Thursday, August 20, 2015

Agriculture Secretary Highlights Updates To Clean And Green Tax Relief Program

Pennsylvania’s Clean and Green Law has been providing Pennsylvanians with voluntary rural property tax relief for nearly four decades in recognition of their commitment to preserving the land in production agriculture, open space or forested tracts, Agriculture Secretary Russell Redding reminded Pennsylvanians Thursday.
The regulations were updated earlier this summer, allowing for more uniform administration of the program.
“Property taxes increase when additional services are required for that area, whether those are schools, a police force, additional street maintenance, or other local services,” said Redding. “Clean and Green recognizes that forests, farmland and other open spaces don’t require the same local service costs as developed areas, and offers farmers, homeowners and other landowners the opportunity to receive property tax relief.”
Clean and Green is a voluntary, preferential tax assessment program that bases property taxes on use values rather than fair market values. This ordinarily results in a tax savings for eligible landowners.
The General Assembly enacted the program in 1974 as a tool to encourage protection of the commonwealth's valuable farmland, forestland and open spaces. Currently, more than 9.3 million acres are enrolled statewide.
The Department of Agriculture updated the program this past June, providing further guidance that promotes the efficient and uniform statewide administration of the act, updating and supplanting outdated and inadequate provisions and implementing changes made in the 14 years since the act was last updated.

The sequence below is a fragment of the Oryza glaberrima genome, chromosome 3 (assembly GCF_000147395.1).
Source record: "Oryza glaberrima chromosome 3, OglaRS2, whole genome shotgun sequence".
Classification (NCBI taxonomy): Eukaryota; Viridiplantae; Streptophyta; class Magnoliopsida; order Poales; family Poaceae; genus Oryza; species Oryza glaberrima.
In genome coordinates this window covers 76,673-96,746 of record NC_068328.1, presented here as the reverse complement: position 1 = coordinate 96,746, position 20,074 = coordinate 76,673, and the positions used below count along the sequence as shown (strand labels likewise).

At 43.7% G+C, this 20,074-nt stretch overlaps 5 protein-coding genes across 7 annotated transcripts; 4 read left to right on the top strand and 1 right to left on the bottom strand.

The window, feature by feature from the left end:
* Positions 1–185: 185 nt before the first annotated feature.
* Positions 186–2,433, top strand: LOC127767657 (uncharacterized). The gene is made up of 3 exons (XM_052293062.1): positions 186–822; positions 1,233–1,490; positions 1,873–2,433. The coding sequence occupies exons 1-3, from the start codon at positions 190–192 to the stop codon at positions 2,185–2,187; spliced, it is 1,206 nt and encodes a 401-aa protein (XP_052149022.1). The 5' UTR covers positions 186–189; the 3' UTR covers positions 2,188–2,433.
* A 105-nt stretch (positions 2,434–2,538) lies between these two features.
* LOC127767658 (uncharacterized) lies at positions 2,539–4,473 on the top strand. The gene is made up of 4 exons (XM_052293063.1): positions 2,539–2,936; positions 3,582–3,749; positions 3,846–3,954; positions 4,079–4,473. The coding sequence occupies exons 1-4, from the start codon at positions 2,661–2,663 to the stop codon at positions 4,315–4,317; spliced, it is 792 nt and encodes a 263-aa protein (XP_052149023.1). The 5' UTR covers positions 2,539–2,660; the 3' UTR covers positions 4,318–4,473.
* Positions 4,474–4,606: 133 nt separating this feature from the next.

“It was time to take a close look at the provisions of our regulations and ensure they met the standards of the law,” said Redding.
Highlights of the improvements include:
— Oil and gas development – regulation provides for a limited rollback tax on just those areas permanently devoted to the activity after reclamation occurs;
— Alternative energy – regulation includes tier one alternative energy systems (including wind, solar and biomass) primarily for use on the farm in the eligibility definitions;
— Commercial wind energy – regulation provides for a limited rollback tax on just those areas devoted to wind development;
— Farmstead land – regulation addresses how farmstead land must be assessed; and
— Recreational leasing – regulation provides for recreational leasing without rollback taxes provided the lease occurs on Agricultural Use or Forest Reserve property.
To qualify for Clean and Green, a property must be 10 acres in size, and in Agricultural Use, Agricultural Reserve or Forest Reserve.  These are defined as--
-- Agricultural Use is for land used to produce an agricultural commodity or enrolled in a federal conservation program.
-- Agricultural Reserve land is non-commercial open space land used for outdoor recreation or enjoyment of scenic or natural beauty and open to the public for such use without charge or fee.
-- Forest Reserve Land is land of 10 acres or more capable of producing timber or other wood products.
Agricultural Use applications may be less than 10 acres in size if the property is capable of generating at least $2,000 annually in farm income.
Landowners may voluntarily remove their land from Clean and Green, but must pay seven years of rollback taxes – the taxes that would have been owed if the land was not enrolled in Clean and Green – at six percent interest per year.
Land enrolled in Clean and Green for less than seven years is only subject to rollback taxes on those years the land was enrolled in the program.
The Department of Agriculture supplies county assessment offices with Clean and Green program use values annually. The county has the option to implement these values or use lower values.
For more information, visit Agriculture’s Clean and Green webpage.

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